Pandemic hits idol sculptors

Rajib Kanti Roy

26th September, 2020 10:55:18 printer

Pandemic hits idol sculptors

Nitai Chandra Paul, an idol sculptor at Banglabazar in the capital, was seen etching on a pattern of divine smile on the face of a Goddess with utmost care and dedication.

But there was no smile on his own face since the pandemic has dealt a heavy blow to his livelihood. 

For years, in the run-up to the season of Sharadiya Durgotsab, he would make at least 20 to 25 idols, but this year is an exception.

This season the number of work orders has declined as the number of Puja mandaps (Temples) has dropped.

Moreover, some Puja committees have decided to perform Ghot Puja (A puja where a clay pot is worshipped instead of idols).

Now, Nitai is working with only 11 puja mandaps. Like him, thousands of idol sculptors across the country have been struggling to make their ends meet due to the outbreak of Covid-19.

The celebrations of Durga Puja this year will begin on October 22 with bodhan (Invocation to the goddess) on the day of Maha Sashthi and it will end with the immersion of idols on Bijoya Dashami on October 26.

With nearly a month before the biggest religious festival of the Bangalee Hindus, idol artisans are expected to see a steady stream of customers in their places, but the picture is quite different this year. It seems that the idol artisans are going to count a huge financial loss.

Biswakarma Paul, a senior artisan of Shakharibazar, said, “The costs of the raw materials have increased but customers don’t want to spend that much money. I never have faced such a bad situation in three decades of my professional life.”

Tapan Kumar Karmakar, owner of Kailash Nandini Protima Ghar in Narayanganj, said, “I booked the idol artisans in advance so that I could get them during the peak season. But now I am sending most of them back as I haven’t got much work order.”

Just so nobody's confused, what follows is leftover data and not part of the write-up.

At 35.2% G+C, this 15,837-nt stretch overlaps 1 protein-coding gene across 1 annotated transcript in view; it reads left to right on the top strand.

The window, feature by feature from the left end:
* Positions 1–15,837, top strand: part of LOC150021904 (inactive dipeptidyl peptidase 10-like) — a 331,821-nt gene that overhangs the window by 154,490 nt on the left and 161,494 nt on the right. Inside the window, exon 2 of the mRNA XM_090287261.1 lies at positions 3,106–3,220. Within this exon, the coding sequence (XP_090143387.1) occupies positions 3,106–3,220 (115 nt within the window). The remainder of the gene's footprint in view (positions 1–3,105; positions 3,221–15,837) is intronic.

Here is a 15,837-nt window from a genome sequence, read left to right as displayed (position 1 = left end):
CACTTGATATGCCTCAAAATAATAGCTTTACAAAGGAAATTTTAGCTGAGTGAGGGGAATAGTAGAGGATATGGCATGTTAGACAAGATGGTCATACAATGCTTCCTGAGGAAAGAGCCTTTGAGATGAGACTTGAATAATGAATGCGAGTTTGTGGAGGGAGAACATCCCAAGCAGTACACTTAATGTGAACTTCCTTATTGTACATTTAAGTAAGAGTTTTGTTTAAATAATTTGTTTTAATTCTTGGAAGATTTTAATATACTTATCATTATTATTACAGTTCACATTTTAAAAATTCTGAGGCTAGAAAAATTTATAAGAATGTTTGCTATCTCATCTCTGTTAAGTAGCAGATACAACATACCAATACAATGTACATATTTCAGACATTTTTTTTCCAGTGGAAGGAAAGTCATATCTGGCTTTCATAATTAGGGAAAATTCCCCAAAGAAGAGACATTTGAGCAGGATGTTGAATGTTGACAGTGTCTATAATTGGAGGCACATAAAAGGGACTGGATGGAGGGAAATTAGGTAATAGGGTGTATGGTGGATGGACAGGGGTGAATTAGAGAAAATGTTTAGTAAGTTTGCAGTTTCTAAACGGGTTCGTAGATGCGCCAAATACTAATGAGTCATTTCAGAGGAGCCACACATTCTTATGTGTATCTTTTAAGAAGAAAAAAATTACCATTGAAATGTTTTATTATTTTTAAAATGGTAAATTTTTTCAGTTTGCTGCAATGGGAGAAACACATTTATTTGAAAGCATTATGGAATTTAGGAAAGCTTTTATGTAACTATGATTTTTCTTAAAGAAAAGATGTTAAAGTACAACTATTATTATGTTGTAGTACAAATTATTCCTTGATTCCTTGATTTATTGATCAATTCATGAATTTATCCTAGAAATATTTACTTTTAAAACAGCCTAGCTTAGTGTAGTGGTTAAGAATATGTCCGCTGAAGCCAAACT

Idol artisans of the country have been going through this bad time since Basanti Puja was observed in the Bangla month of Chaitra. The idols they made earlier for other pujas remain unsold.

They thought the situation will be changed before Durga Puja. But, the reality hasn’t met their expectations.

Many puja organisers are placing orders for cheaper clay idols from rural areas. Most of them have cut their budget for celebration due to the financial crisis triggered by the outbreak of coronavirus.

Debabrata Roy, joint secretary of Wari Sarbojonin Puja Committee, said, “This year we are performing only the rituals of Durga Puja. The overall situation is not suitable for big celebrations. We are planning to set up little pandals (Temporary shed), limit the size of the idols and spend as less money as possible in other sectors.”

“The flow of donations from the devotees has reduced to a great extent because of economic crisis. Therefore, we have become bound to minimise our budget for making idols. Of course, it will affect the artisans,” he added.

In the previous years, weeks before the festival were scheduled to start, artisans struggled to find time to be with their families, and even to eat and sleep, and were busy making idols round the clock.

This year they have been able to do all these things but in an unwelcoming way at the cost of their income.